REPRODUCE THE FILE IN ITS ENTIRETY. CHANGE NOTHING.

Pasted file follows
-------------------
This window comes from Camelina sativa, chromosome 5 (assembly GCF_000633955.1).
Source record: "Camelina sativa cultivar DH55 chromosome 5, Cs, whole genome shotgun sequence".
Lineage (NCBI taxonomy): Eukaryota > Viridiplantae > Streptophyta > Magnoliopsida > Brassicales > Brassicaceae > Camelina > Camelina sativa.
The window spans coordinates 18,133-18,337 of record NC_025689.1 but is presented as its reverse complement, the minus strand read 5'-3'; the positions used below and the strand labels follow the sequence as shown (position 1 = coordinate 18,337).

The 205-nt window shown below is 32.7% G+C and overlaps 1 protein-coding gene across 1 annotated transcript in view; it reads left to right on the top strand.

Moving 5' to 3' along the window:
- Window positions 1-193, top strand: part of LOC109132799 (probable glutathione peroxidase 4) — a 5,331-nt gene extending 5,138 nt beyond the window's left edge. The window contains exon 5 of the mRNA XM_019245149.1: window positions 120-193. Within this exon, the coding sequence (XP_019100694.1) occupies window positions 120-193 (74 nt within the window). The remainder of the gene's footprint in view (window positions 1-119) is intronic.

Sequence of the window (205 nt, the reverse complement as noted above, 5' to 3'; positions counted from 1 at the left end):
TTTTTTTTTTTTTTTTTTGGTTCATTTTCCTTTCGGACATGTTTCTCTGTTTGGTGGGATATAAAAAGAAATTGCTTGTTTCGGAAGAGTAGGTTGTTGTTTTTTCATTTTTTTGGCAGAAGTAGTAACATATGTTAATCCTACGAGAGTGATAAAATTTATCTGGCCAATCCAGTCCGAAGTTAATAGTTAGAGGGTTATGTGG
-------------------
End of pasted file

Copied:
This window comes from Camelina sativa, chromosome 5 (assembly GCF_000633955.1).
Source record: "Camelina sativa cultivar DH55 chromosome 5, Cs, whole genome shotgun sequence".
Lineage (NCBI taxonomy): Eukaryota > Viridiplantae > Streptophyta > Magnoliopsida > Brassicales > Brassicaceae > Camelina > Camelina sativa.
The window spans coordinates 18,133-18,337 of record NC_025689.1 but is presented as its reverse complement, the minus strand read 5'-3'; the positions used below and the strand labels follow the sequence as shown (position 1 = coordinate 18,337).

The 205-nt window shown below is 32.7% G+C and overlaps 1 protein-coding gene across 1 annotated transcript in view; it reads left to right on the top strand.

Moving 5' to 3' along the window:
- Window positions 1-193, top strand: part of LOC109132799 (probable glutathione peroxidase 4) — a 5,331-nt gene extending 5,138 nt beyond the window's left edge. The window contains exon 5 of the mRNA XM_019245149.1: window positions 120-193. Within this exon, the coding sequence (XP_019100694.1) occupies window positions 120-193 (74 nt within the window). The remainder of the gene's footprint in view (window positions 1-119) is intronic.

Sequence of the window (205 nt, the reverse complement as noted above, 5' to 3'; positions counted from 1 at the left end):
TTTTTTTTTTTTTTTTTTGGTTCATTTTCCTTTCGGACATGTTTCTCTGTTTGGTGGGATATAAAAAGAAATTGCTTGTTTCGGAAGAGTAGGTTGTTGTTTTTTCATTTTTTTGGCAGAAGTAGTAACATATGTTAATCCTACGAGAGTGATAAAATTTATCTGGCCAATCCAGTCCGAAGTTAATAGTTAGAGGGTTATGTGG